Hearing loss is currently a public health concern and scientists think that it will become much more common for individuals in their 20’s to be using hearing aids.
When you consider severe hearing loss, thoughts of elderly people might come to mind. But all age groups have seen a recent increase in hearing loss over the past few years. Increased hearing loss amongst all ages further illustrates that hearing loss isn’t an “aging issue,” but a growing crisis.
Among adults 20 and up, researchers forecast that hearing loss will rise by 40%. The healthcare community sees this as a serious public health concern. According to John Hopkins medical researchers, one in five individuals is already dealing with hearing loss so extreme it makes communication difficult.
Let’s find out why experts are so alarmed and what’s contributing to an increase in hearing loss among all age groups.
Hearing Loss Can Trigger Added Health Issues
It’s a horrible thing to have to endure serious hearing loss. Communication is frustrating, exhausting, and challenging every day. It can cause individuals to stop doing what they love and withdraw from friends and family. When you’re going through severe hearing loss, it will be impossible to be active without seeking help.
Individuals with neglected hearing loss suffer from more than diminished hearing. They’re also more likely to develop the following
- Injuries from repeated falls
- Cognitive decline
- Other severe health problems
They’re also more likely to have problems with their personal relationships and might have trouble getting basic needs met.
people who suffer from hearing loss are affected in their personal lives and may also have increased:
- Accident rates
- Needs for public support
- Healthcare costs
- Disability rates
- Insurance costs
We need to fight hearing loss as a society because as these factors reveal, hearing loss is a significant challenge.
What’s Causing Increased Hearing Loss Across Multiple Generations?
There are a number of factors causing the present increase in hearing loss. One factor is the increased incidence of common diseases that can lead to hearing loss, such as:
- Anxiety and unmanaged stress
- Poor diet and a lack of regular exercise
- High blood pressure
- Cardiovascular disease
More people are dealing with these and related disorders at younger ages, which adds to additional hearing loss.
Increased prevalence of hearing loss also has a great deal to do with lifestyle. Exposure to loud noises is more common, especially in work environments and recreational areas. Modern technology is often loud, and we’re being exposed to loud music and other sounds in more places. It’s frequently the younger age groups who have the highest amount of noise exposure in:
- Shooting ranges
- Bars, clubs, and concerts
Moreover, many individuals are cranking the volume of their music up to harmful levels and are using earbuds. And a larger number of people are now using painkillers, either to manage chronic pain or recreationally. Long-term, frequent use of opiates, ibuprofen, acetaminophen, and aspirin have also been linked to a higher danger of hearing loss.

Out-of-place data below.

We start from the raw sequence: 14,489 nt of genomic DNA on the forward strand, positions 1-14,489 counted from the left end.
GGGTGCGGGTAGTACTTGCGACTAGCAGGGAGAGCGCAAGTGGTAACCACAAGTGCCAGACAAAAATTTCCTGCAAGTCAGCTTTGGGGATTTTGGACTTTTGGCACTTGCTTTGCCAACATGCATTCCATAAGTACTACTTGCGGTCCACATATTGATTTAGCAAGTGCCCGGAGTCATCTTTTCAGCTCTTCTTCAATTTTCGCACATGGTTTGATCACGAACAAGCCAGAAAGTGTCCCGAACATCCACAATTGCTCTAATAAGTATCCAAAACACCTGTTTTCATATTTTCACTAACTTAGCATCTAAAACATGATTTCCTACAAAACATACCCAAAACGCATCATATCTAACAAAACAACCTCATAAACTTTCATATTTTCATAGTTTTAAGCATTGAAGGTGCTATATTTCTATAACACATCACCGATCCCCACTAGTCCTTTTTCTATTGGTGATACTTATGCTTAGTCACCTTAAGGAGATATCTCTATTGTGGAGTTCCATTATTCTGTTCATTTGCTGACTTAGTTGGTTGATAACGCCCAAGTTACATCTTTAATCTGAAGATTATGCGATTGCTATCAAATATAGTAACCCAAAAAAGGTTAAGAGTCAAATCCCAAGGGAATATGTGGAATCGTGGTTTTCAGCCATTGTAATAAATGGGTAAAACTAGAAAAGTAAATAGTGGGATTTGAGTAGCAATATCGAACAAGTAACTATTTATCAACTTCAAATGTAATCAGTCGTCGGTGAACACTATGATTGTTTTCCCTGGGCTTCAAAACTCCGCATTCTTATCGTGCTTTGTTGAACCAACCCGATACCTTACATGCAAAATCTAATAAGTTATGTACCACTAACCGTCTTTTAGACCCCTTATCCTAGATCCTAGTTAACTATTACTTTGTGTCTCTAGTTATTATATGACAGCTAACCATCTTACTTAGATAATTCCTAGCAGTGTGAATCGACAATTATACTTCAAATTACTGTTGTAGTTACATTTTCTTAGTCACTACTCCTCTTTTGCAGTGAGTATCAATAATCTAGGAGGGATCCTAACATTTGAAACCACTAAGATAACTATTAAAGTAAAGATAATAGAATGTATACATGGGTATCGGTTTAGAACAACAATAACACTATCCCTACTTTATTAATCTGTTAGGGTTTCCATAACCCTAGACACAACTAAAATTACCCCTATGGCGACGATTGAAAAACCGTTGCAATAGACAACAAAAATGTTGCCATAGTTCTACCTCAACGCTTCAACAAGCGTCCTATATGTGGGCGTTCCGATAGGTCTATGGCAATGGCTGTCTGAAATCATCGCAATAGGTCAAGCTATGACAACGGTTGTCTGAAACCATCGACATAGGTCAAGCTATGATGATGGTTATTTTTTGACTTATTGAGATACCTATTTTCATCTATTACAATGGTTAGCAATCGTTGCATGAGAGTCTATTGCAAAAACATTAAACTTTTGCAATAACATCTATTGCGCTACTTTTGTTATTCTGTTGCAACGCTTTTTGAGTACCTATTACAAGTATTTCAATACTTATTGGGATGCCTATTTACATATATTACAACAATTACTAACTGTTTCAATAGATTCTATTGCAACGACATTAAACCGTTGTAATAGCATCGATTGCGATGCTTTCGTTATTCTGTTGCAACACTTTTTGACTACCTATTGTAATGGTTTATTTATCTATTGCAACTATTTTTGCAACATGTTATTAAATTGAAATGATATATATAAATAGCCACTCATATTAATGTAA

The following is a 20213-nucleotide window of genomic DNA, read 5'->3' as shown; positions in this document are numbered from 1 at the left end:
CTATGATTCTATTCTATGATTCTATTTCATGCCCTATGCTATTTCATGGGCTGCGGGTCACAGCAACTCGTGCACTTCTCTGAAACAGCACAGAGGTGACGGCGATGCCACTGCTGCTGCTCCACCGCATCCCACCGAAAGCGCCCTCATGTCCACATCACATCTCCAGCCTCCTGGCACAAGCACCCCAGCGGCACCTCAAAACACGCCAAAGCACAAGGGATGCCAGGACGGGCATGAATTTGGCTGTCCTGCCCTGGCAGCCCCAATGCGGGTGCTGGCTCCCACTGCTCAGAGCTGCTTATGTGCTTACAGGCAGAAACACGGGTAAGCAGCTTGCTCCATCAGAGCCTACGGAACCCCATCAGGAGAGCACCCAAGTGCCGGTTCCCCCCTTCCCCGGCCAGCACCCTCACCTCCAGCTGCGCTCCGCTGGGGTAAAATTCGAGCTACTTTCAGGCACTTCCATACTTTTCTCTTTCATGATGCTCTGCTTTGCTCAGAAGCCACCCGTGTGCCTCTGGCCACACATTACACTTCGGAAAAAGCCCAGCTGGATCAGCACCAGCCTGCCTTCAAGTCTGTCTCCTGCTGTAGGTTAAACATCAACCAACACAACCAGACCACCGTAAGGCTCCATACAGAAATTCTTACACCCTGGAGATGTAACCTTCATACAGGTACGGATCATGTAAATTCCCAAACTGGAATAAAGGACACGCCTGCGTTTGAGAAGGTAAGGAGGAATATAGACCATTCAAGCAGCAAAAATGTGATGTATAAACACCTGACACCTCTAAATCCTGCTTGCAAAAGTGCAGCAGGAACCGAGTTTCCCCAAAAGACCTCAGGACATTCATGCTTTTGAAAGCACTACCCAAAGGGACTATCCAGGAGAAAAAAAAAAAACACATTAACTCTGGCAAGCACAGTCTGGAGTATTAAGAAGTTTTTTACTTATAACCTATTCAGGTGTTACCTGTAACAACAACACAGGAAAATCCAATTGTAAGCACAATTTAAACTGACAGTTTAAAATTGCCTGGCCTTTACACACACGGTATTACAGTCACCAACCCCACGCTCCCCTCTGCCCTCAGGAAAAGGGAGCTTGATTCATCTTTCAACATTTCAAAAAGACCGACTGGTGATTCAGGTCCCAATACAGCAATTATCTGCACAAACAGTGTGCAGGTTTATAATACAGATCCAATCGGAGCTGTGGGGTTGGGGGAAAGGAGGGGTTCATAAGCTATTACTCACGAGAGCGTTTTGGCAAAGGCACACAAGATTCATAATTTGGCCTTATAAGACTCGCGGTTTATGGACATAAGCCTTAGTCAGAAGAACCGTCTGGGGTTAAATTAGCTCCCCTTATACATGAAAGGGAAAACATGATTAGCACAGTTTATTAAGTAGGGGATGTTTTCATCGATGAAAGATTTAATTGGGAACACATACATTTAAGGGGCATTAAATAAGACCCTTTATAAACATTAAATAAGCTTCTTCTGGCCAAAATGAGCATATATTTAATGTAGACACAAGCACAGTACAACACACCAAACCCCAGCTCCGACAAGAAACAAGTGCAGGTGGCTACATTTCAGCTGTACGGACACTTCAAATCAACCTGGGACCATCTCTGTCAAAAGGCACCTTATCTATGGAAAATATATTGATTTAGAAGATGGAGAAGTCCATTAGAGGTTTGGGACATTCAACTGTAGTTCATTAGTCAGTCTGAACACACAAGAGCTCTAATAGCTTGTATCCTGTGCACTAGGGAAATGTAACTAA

How is Society Reacting to Hearing Loss as a Health Problem?
Local, national, and world organizations have taken notice. They’re educating the public as a measure to reduce this growing trend with the following:
- Treatment possibilities
- Risk factors
These organizations also encourage individuals to:
- Get their hearing checked earlier in their lives
- Identify their level of hearing loss risk
- Use their hearing aids
Any delays in these actions make the affect of hearing loss significantly worse.
Researchers, healthcare providers, and government organizations are looking for solutions. They’re also pursuing ways to bring hearing-loss associated costs down. This will help increase accessibility to state-of-the-art hearing technologies that significantly enhance lives.
Comprehensive strategies are being formulated by the World Health Organization (WHO) and other organizations as well as scientists. Lowering the danger of hearing loss in underserved communities is being tackled with health services, education, and awareness.
Local leaders are being educated on the health affect of noise by being given researched-based guidelines for communities. They show what safe noise exposure is, and work with communities to reduce noise exposure for residents. Additionally, they are furthering research on how opiate use and abuse can increase the chance of hearing loss.
What You Can do?
Hearing loss is a public health problem so keep yourself informed. Take measures to slow the advancement of your own hearing loss and share helpful information with other people.
If you believe you might be dealing with hearing loss, get a hearing exam. Be sure you get and use your hearing aids if you learn that you need them.
Stopping hearing loss is the main goal. When you wear your hearing aids, you help people realize they’re not alone. You’re bringing awareness about the problem of hearing loss in your community. This awareness has the power to improve attitudes, actions, and policies.